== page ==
Conversations with IRiS: a new podcast
Dr Stefano Piemontese and Professor Nando Sigona explain why they decided to turn IRiS's online seminar series on migration and diversity into a new podcast. The podcast is available on Google, Apple Podcast, and Spotify.
Before the pandemic, IRiS hosted monthly seminars on campus, inviting scholars, writers, and activists to present their work and discuss it with staff and students. In Spring 2020, the pandemic started and lockdown restrictions were implemented, we asked ourselves: how do we carry out these activities in this new scenario? The answer was simple: we moved our seminars online.
Our audiences for online seminars were double or triple compared to in-person meetings.
The transition from the offline to online world was not easy, but as a research institute we could build on our long-established social media presence and our experience of reaching out to different audiences with our research. In practice, teleconferencing software like Zoom, and social media platforms like YouTube, allowed us to invite a larger audience to our events: not only could people living in Birmingham come, sit and engage in discussion with our speakers, but virtually the rest of the world could participate, also in an asynchronous way.
If we have learned something from social media, it's that it can make the private public. That's how we came up with 'Conversations with IRiS': we wanted to allow audiences to 'eavesdrop' on a dialogue between two people, people who took the time to ask the right questions, listen to each other, and build together a shared reflection outside the traditional canons and formats that characterise the dissemination of research results, such as conferences and seminars.
'Conversations with IRiS' was born to create an alternative, more intimate and dialogical space to talk about the research we conduct at IRiS.
We used the conversations to reach out to new audiences worldwide, enter into a dialogue with people we would not have usually reached with an on-campus event, and strategically build international partnerships and networks. For instance, the generation of automatic subtitles on YouTube allowed us to run conversations in Spanish, Portuguese, and Italian, and thus engage with research realised outside of the English-speaking world. Moreover, this format enables us to give space to the multiple voices that make up our Institute. In the end, Iris also became a collective name made by different identities, positions and intellectual interests.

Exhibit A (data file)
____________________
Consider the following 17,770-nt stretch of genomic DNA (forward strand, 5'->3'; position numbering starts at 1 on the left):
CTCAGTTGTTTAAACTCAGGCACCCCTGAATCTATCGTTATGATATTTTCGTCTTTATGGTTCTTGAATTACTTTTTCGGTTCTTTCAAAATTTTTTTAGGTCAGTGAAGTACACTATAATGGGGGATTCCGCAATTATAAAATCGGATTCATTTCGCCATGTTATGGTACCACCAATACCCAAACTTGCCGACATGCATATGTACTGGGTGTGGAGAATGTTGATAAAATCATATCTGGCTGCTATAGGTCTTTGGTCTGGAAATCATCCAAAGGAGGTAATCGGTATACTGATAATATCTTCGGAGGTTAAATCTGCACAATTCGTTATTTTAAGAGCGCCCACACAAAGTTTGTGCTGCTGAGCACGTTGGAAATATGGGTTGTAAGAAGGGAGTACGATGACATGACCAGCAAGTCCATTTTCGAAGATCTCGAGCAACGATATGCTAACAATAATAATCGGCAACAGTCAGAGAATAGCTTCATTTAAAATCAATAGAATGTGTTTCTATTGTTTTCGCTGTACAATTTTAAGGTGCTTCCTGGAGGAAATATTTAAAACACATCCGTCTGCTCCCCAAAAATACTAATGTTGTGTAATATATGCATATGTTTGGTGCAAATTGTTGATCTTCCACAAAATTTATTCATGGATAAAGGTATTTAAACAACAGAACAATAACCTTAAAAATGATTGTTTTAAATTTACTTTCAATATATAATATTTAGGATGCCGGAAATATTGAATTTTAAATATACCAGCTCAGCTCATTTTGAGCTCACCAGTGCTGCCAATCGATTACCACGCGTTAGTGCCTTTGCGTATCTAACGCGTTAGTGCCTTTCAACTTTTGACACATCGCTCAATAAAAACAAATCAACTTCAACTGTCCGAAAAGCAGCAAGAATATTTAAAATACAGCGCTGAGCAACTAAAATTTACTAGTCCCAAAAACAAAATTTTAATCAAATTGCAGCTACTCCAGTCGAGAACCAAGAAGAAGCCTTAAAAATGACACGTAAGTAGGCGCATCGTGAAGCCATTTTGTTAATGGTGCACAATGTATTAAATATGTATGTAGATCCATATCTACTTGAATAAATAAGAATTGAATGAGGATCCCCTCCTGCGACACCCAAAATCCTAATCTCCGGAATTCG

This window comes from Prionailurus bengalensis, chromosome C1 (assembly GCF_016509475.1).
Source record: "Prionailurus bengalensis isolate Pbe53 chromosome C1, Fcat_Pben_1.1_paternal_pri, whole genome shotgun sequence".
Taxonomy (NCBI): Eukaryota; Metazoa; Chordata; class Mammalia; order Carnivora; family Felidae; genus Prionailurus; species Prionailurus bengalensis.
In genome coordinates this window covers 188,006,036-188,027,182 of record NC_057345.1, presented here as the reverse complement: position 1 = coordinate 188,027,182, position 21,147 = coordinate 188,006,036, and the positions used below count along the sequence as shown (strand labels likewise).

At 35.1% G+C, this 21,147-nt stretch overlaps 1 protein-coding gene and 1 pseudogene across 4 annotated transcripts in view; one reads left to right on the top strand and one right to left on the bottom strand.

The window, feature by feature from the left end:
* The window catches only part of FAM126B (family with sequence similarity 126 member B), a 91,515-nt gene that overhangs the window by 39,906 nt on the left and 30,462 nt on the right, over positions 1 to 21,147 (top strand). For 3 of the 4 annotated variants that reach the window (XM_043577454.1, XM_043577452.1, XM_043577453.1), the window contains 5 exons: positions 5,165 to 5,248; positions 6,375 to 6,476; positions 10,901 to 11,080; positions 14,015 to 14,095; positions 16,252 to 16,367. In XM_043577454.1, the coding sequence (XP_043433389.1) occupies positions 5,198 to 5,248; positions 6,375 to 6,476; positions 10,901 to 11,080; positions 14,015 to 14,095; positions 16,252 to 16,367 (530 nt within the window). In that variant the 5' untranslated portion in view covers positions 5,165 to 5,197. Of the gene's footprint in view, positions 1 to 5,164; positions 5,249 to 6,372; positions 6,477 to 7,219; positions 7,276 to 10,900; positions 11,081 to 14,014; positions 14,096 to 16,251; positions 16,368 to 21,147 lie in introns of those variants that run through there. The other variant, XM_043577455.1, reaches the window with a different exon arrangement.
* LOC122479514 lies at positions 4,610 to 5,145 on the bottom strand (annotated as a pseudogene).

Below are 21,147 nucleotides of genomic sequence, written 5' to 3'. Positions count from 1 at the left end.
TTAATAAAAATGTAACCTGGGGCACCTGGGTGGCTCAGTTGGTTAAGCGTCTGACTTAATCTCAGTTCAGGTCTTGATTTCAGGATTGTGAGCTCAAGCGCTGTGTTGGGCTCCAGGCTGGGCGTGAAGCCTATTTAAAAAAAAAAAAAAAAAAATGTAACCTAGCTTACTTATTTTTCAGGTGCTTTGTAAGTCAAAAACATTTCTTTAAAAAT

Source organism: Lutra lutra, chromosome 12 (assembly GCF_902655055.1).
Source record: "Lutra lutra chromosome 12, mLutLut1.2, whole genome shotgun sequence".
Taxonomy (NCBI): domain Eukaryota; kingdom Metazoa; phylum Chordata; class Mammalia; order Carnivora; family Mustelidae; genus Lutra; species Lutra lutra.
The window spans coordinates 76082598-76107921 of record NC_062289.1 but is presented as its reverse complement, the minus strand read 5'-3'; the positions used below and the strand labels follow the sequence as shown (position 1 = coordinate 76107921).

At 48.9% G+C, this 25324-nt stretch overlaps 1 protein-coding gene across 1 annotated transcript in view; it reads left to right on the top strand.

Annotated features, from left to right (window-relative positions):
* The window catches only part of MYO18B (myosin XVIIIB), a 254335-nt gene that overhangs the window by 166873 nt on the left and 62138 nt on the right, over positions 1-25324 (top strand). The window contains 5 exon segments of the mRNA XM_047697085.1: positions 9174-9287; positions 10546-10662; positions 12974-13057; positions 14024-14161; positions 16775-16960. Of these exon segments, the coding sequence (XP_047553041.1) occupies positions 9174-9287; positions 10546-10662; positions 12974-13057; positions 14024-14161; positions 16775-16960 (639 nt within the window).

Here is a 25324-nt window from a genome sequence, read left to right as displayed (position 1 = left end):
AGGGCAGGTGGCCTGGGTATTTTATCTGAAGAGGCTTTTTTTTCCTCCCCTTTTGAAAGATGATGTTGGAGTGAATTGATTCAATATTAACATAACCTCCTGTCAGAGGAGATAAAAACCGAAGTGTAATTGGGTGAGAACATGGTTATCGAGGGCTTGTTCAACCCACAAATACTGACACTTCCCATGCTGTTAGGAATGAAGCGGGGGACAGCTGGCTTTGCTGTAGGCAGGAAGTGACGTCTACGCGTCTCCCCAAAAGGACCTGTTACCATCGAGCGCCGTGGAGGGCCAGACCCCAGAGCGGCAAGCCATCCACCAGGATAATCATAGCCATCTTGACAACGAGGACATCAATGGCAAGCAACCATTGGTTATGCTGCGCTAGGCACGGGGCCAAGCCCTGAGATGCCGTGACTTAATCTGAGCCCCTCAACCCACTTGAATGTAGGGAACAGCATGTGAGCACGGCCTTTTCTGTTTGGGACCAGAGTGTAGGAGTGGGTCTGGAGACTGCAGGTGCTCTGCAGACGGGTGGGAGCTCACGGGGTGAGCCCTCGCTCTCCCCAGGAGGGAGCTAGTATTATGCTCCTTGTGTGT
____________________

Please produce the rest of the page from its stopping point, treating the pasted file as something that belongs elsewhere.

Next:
In one year (from May 2020 to June 2021), we produced 25 episodes of 'Conversations with IRiS', talking about everything from racism in healthcare to the effect of COVID-19 on LGBTIQ asylum seekers in the UK.
This summer, we decided to convert all these episodes into a Podcast. We will continue hosting our conversations on Zoom and also publishing them on the IRiS YouTube channel. However, we do not want to ask people to be in front of a screen for more time than they already spend. We are overwhelmed by screens, at work and home. In addition, the communication technologies we use daily to communicate with our friends and family, including social media and video chats, invite us to spend a lot of time online. The pandemic has only exacerbated this situation. After a day at work, surrounded by screens, you may not want to watch a 20-minute Youtube video. But if this conversation is on a Podcast, you can just drive your car, sit on the bus, go running, or relax on your couch, close your eyes, and spend 20 minutes of your week learning something new.